How does this help with the property binding stuff? Well, we introduced another thing as well called NoError. It’s very similar to the FileHandle example that I showed before. This type doesn’t have any constructors, so you can never actually create an instance of NoError. You could only refer to it in type signatures. But because you can never create it, if you use this in a signal’s type, you’re guaranteeing that that signal can never send that error. This is because it’s impossible to construct that error in the first place. So, here’s how it’s actually used.

func <~ <T> (property: MutableProperty<T>, signal: Signal<T, NoError>)
func <~ <T> (property: MutableProperty<T>, producer: SignalProducer<T, NoError>)

These are binding operators in ReactiveCocoa 3.0. These custom operators are doing the same thing that you saw before, and you can see that they expect a signal of type NoError. If we were to naively reimplement the Objective-C binding example in Swift, this is what it might look like at first glance.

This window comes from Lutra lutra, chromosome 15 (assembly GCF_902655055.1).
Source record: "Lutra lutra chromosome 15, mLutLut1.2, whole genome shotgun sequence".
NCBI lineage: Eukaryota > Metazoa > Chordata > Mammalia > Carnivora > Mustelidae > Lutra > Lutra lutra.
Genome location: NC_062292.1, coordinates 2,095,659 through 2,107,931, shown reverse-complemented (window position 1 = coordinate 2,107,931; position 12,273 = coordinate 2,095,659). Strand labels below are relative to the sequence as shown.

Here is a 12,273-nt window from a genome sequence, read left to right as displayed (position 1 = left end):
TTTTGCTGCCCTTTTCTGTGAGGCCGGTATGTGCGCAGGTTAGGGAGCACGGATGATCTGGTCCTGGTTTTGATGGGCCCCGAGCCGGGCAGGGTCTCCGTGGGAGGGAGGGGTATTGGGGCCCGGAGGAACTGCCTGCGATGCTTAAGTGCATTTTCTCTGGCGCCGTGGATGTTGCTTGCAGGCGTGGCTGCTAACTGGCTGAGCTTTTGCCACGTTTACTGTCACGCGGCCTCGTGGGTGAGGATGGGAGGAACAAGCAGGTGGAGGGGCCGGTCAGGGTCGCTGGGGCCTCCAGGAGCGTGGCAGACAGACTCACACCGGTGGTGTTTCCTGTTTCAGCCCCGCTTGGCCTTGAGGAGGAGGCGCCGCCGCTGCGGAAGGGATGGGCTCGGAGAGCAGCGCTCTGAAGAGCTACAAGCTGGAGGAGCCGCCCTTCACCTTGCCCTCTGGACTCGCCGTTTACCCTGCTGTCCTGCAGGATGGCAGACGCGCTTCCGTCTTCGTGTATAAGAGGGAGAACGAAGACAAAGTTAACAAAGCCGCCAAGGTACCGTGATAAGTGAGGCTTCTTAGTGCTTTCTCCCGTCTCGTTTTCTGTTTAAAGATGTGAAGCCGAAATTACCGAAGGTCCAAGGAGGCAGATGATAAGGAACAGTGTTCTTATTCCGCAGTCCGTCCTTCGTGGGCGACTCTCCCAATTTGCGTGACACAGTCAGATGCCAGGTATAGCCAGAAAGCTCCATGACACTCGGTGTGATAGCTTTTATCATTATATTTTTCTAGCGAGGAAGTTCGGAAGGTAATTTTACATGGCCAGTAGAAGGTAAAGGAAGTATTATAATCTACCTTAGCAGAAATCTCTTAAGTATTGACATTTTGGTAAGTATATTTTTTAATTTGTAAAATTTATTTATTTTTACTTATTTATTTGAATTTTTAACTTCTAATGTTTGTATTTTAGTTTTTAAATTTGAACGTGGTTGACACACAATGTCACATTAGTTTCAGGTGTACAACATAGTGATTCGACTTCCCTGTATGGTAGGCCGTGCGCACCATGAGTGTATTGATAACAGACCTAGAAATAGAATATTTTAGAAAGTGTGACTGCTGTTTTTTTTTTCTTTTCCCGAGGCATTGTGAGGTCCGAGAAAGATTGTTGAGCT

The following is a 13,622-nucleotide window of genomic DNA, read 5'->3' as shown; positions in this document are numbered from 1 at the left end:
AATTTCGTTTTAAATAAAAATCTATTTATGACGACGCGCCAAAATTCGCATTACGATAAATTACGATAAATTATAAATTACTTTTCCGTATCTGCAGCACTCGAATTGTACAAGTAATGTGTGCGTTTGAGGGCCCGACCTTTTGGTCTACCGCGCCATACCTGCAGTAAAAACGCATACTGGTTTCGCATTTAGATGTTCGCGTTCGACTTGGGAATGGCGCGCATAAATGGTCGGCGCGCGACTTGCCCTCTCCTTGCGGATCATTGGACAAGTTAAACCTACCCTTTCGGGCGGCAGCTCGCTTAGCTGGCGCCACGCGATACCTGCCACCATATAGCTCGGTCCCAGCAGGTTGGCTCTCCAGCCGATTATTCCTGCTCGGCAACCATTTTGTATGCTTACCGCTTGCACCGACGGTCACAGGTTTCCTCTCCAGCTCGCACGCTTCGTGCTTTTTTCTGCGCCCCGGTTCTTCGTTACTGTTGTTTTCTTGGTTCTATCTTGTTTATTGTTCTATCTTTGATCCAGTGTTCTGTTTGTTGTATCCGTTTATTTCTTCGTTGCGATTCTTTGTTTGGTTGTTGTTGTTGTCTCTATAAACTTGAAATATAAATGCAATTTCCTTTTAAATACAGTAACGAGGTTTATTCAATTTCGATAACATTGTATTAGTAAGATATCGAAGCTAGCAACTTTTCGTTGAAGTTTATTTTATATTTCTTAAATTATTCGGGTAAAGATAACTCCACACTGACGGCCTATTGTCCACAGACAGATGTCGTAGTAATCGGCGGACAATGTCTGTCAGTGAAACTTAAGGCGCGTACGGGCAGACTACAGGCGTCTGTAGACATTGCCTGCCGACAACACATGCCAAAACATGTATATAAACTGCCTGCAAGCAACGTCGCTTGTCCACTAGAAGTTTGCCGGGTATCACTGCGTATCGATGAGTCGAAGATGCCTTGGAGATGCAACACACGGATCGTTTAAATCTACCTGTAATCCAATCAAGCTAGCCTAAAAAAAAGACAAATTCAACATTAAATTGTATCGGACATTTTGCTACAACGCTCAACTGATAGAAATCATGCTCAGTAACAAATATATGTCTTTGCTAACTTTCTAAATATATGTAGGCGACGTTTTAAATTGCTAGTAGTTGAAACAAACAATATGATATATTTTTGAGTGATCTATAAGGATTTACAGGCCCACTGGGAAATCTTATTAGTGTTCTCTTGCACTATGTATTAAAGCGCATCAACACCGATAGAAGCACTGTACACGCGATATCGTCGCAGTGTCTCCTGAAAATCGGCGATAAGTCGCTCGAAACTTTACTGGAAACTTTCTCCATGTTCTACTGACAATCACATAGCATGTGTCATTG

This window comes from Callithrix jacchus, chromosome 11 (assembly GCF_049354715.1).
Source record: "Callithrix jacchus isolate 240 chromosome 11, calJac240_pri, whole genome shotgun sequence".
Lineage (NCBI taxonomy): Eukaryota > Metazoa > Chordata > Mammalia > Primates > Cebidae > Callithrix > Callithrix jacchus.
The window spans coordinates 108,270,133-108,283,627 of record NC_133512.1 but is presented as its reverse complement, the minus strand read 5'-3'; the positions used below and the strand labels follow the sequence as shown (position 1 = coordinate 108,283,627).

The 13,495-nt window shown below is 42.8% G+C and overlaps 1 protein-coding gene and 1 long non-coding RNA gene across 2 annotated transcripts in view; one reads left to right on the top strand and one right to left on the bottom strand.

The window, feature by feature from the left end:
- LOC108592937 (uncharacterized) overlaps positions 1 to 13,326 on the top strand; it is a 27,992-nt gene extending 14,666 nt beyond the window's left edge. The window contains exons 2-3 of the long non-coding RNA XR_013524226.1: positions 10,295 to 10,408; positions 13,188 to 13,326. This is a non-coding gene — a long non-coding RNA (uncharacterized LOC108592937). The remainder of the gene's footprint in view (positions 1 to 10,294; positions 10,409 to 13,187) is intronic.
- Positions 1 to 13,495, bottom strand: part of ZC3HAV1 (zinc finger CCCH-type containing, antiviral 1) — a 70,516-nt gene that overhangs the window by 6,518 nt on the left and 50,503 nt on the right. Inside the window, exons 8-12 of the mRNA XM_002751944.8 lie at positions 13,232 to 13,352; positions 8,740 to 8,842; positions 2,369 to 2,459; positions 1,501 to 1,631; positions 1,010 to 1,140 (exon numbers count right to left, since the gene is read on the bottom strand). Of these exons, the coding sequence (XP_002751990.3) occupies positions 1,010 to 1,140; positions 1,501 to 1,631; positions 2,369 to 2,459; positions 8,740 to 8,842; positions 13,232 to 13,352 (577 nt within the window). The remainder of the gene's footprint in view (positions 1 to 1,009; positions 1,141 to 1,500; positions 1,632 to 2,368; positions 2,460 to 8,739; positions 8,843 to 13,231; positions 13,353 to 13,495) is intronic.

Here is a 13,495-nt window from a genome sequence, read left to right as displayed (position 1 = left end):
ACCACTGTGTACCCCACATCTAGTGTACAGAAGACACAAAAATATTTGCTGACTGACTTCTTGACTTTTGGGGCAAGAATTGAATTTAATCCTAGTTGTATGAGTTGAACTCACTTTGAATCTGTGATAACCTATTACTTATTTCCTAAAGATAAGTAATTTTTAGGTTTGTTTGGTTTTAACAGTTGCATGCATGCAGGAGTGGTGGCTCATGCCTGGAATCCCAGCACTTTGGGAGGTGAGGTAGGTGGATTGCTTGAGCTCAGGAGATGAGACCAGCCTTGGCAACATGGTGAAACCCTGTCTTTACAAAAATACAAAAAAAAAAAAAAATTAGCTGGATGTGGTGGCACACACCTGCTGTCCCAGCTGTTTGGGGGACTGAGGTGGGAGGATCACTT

class Model {
	func fetchImage() -> SignalProducer<UIImage, NSError>
}

self.imageProperty <~ self.modelProperty.producer
	// TYPE ERROR: NSError is incompatible with NoError
	|> flatMap(.Latest) { model in
		return model.fetchImage()
	}

We have our Model object, and this fetchImage method still exists. It returns a signal producer, and it will send us a UIImage or an NSError. This NSError might represent something like the network request failing or an NSURL connection failure. We bind our image property to the results of fetching the latest image.

However, instead of asserting at runtime, like the Objective-C version, this will actually fail at compile time with a type error. Because fetchImage returns a producer which may send NSError, it’s incompatible with the property binding operator that expects NoError. We can now statically say that this is invalid, that there’s an error which might go unhandled here. We can prevent that at compile time, and force the user to think about what their error-handling behavior should be.

Here’s an example of that choice. We are choosing to ignore errors. But in the same way that optionals make you think about nil, this makes users think about the error handling. So even though errors are ignored, it’s now a very explicit decision that I’ve made and not just something that happens implicitly. Just like that, we’ve added additional safety to these APIs by including more information in the type system. This is something that you can’t catch with tests, but something that powerful types can help prove or disprove.

class Model {
	func fetchImage() -> SignalProducer<UIImage, NSError>